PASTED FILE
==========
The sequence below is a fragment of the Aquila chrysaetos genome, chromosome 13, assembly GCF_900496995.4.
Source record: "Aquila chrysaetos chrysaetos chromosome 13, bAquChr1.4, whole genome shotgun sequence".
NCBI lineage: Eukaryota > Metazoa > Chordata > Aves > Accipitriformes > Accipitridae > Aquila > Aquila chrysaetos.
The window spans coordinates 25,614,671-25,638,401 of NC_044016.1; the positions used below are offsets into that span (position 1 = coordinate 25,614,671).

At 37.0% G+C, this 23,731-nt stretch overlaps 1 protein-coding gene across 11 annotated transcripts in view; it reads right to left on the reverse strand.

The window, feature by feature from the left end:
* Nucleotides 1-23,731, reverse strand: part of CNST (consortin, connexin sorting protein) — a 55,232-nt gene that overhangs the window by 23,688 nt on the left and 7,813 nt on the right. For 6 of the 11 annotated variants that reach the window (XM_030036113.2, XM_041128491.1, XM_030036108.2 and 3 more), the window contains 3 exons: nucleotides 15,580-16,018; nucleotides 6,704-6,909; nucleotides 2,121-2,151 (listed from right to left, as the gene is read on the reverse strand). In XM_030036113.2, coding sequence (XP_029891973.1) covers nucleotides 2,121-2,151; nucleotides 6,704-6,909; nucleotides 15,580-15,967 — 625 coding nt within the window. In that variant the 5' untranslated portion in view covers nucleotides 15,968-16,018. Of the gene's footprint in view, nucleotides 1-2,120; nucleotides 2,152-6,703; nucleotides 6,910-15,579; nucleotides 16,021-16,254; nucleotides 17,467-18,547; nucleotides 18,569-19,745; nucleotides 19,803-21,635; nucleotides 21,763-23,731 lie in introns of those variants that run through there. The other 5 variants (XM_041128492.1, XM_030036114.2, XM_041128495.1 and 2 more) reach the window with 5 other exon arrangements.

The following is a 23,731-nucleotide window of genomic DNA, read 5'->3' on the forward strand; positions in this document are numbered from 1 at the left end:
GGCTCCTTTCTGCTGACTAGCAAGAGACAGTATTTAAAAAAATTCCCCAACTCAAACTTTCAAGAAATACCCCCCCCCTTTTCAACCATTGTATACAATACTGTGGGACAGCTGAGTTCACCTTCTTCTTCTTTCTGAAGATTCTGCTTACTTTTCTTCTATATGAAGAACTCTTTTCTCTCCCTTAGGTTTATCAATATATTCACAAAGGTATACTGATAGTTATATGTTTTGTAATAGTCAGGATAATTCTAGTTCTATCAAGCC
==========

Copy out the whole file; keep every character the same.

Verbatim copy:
The sequence below is a fragment of the Aquila chrysaetos genome, chromosome 13, assembly GCF_900496995.4.
Source record: "Aquila chrysaetos chrysaetos chromosome 13, bAquChr1.4, whole genome shotgun sequence".
NCBI lineage: Eukaryota > Metazoa > Chordata > Aves > Accipitriformes > Accipitridae > Aquila > Aquila chrysaetos.
The window spans coordinates 25,614,671-25,638,401 of NC_044016.1; the positions used below are offsets into that span (position 1 = coordinate 25,614,671).

At 37.0% G+C, this 23,731-nt stretch overlaps 1 protein-coding gene across 11 annotated transcripts in view; it reads right to left on the reverse strand.

The window, feature by feature from the left end:
* Nucleotides 1-23,731, reverse strand: part of CNST (consortin, connexin sorting protein) — a 55,232-nt gene that overhangs the window by 23,688 nt on the left and 7,813 nt on the right. For 6 of the 11 annotated variants that reach the window (XM_030036113.2, XM_041128491.1, XM_030036108.2 and 3 more), the window contains 3 exons: nucleotides 15,580-16,018; nucleotides 6,704-6,909; nucleotides 2,121-2,151 (listed from right to left, as the gene is read on the reverse strand). In XM_030036113.2, coding sequence (XP_029891973.1) covers nucleotides 2,121-2,151; nucleotides 6,704-6,909; nucleotides 15,580-15,967 — 625 coding nt within the window. In that variant the 5' untranslated portion in view covers nucleotides 15,968-16,018. Of the gene's footprint in view, nucleotides 1-2,120; nucleotides 2,152-6,703; nucleotides 6,910-15,579; nucleotides 16,021-16,254; nucleotides 17,467-18,547; nucleotides 18,569-19,745; nucleotides 19,803-21,635; nucleotides 21,763-23,731 lie in introns of those variants that run through there. The other 5 variants (XM_041128492.1, XM_030036114.2, XM_041128495.1 and 2 more) reach the window with 5 other exon arrangements.

The following is a 23,731-nucleotide window of genomic DNA, read 5'->3' on the forward strand; positions in this document are numbered from 1 at the left end:
GGCTCCTTTCTGCTGACTAGCAAGAGACAGTATTTAAAAAAATTCCCCAACTCAAACTTTCAAGAAATACCCCCCCCCTTTTCAACCATTGTATACAATACTGTGGGACAGCTGAGTTCACCTTCTTCTTCTTTCTGAAGATTCTGCTTACTTTTCTTCTATATGAAGAACTCTTTTCTCTCCCTTAGGTTTATCAATATATTCACAAAGGTATACTGATAGTTATATGTTTTGTAATAGTCAGGATAATTCTAGTTCTATCAAGCC